For decades, economists have studied the impact of immigration on domestic labor markets. As a shortage of domestic farm labor has led to increased participation in the H-2A visa program, a brief look back at past immigration policies helps frame why migrants from Central and South America have largely been associated with filling necessary agricultural jobs in the U.S.

Past immigration policies enacted to support U.S. agriculture
Federal oversight of immigration began in the U.S. in 1891 when Congress established the Office of Immigration, according to the U.S. Citizen and Immigration Services website.

In an effort to decrease immigration from Europe, a bipartisan special committee called the U.S. Immigration Commission (known as the Dillingham Commission after its chairman) was formed to identify issues pertaining to high immigration rates to the U.S. from Eastern and Southern Europe and provide solutions for capping those rates. Published in 1911, the commission’s 41-volume report only briefly touched on immigration from Mexico and identified Mexican immigrants as the best solution to the labor shortage in the Southwest leading up to World War I and proposed exempting Mexicans from immigration restrictions. New European immigration was seen as the greater threat to the American workforce at the time, and due to the geographic proximity of Mexico and the ability of Mexican laborers to easily return home after a short term, the reports largely dismissed fear of immigration from Central and South America, citing the kinds of jobs those migrant workers occupied as both underpaid and highly labor-intensive.

A few decades later, in 1942, one of the first agricultural immigration policies in the U.S. was passed by executive order. That order established the Mexican Farm Labor Program and, subsequently, the Bracero Agreement was made. The agreement provided short-term contracts to millions of Mexican men to legally work in the U.S. agriculture and railroad construction industries. Spanish for “arms,” braceros was the moniker given to the men in the program who filled jobs on farms in place of the millions of U.S. soldiers who were deployed to fight in World War II. By 1964, when the program was terminated, an estimated 4 million Mexican laborers had helped support the U.S. through war and various economic crises.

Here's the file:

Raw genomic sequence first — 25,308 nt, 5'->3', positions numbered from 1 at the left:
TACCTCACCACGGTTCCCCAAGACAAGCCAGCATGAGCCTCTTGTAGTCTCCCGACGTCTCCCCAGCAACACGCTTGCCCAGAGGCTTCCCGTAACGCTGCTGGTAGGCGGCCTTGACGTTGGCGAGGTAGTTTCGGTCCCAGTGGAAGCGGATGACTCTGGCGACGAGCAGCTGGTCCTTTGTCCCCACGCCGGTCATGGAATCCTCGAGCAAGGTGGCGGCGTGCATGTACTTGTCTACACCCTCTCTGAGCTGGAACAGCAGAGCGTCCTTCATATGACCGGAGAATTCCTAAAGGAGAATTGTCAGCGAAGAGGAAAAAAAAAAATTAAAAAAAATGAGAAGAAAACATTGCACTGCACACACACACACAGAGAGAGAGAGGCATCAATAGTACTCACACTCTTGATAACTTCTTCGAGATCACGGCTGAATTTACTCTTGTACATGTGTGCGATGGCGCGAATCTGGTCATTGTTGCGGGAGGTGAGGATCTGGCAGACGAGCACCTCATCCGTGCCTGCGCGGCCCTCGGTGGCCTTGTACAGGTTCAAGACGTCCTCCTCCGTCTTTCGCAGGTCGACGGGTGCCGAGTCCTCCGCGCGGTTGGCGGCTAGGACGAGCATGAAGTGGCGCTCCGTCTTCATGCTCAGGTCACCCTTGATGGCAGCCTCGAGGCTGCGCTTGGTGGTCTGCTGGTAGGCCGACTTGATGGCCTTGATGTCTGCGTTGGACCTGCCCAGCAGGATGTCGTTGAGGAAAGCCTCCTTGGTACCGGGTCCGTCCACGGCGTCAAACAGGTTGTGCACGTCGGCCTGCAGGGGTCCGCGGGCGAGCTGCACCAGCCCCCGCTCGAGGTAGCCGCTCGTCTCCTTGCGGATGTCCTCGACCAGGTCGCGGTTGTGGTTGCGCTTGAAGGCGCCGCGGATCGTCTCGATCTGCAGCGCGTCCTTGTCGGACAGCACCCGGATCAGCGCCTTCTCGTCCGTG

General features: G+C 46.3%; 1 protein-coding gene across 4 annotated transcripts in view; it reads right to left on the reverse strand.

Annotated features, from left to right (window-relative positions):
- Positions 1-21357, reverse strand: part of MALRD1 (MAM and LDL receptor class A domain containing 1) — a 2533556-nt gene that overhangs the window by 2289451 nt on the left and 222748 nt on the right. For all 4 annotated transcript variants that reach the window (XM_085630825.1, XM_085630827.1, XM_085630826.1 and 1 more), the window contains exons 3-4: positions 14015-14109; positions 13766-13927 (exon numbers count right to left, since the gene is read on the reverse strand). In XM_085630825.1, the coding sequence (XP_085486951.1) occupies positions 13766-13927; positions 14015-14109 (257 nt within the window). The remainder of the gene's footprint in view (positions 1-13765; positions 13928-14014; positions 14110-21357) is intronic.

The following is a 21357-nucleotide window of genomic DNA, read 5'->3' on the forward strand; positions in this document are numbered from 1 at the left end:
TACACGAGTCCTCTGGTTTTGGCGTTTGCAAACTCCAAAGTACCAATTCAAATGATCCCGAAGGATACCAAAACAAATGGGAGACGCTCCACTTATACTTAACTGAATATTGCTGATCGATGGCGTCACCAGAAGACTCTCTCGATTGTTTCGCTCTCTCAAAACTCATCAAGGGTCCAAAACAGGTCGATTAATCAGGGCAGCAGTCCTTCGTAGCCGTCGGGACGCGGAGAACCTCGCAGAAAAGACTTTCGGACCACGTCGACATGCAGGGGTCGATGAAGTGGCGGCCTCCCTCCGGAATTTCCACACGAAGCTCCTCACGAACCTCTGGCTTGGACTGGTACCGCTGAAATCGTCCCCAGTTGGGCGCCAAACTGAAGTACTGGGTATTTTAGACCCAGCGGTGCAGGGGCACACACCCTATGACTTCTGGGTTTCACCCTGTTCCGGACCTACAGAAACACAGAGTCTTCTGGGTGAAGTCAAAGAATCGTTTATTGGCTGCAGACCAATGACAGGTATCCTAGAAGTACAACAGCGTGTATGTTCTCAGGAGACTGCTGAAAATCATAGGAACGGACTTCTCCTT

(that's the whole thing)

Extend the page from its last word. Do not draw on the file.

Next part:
It was during that same period that the Immigration and Nationality Act (INA) of 1952 authorized the H-2 nonimmigrant visa category — the precursor to the H-2A program — which officially permitted the recruitment of foreign farmworkers to the U.S. on a temporary basis.

However, even as the Bracero and H-2 programs continued to recruit temporary workers from Mexico, federal immigration authorities led roundups of undocumented Mexican nationals for deportation, ultimately claiming to have deported 1 million Mexicans between 1953 and 1954.

Concerns over immigration grows, policies become more restrictive
Fast forward four decades, when the Illegal Immigration Reform and Immigrant Responsibility Act added Section 287(g) to the Immigration and Nationality Act in 1996. Often referred to simply as 287(g)s, the provision authorized U.S. Immigration and Customs Enforcement to partner with state and local law enforcement agencies to perform immigration officer functions under the agency’s direction and oversight, explained Genti Kostandini, a professor of agricultural and applied economics at the University of Georgia College of Agricultural and Environmental Sciences (CAES).

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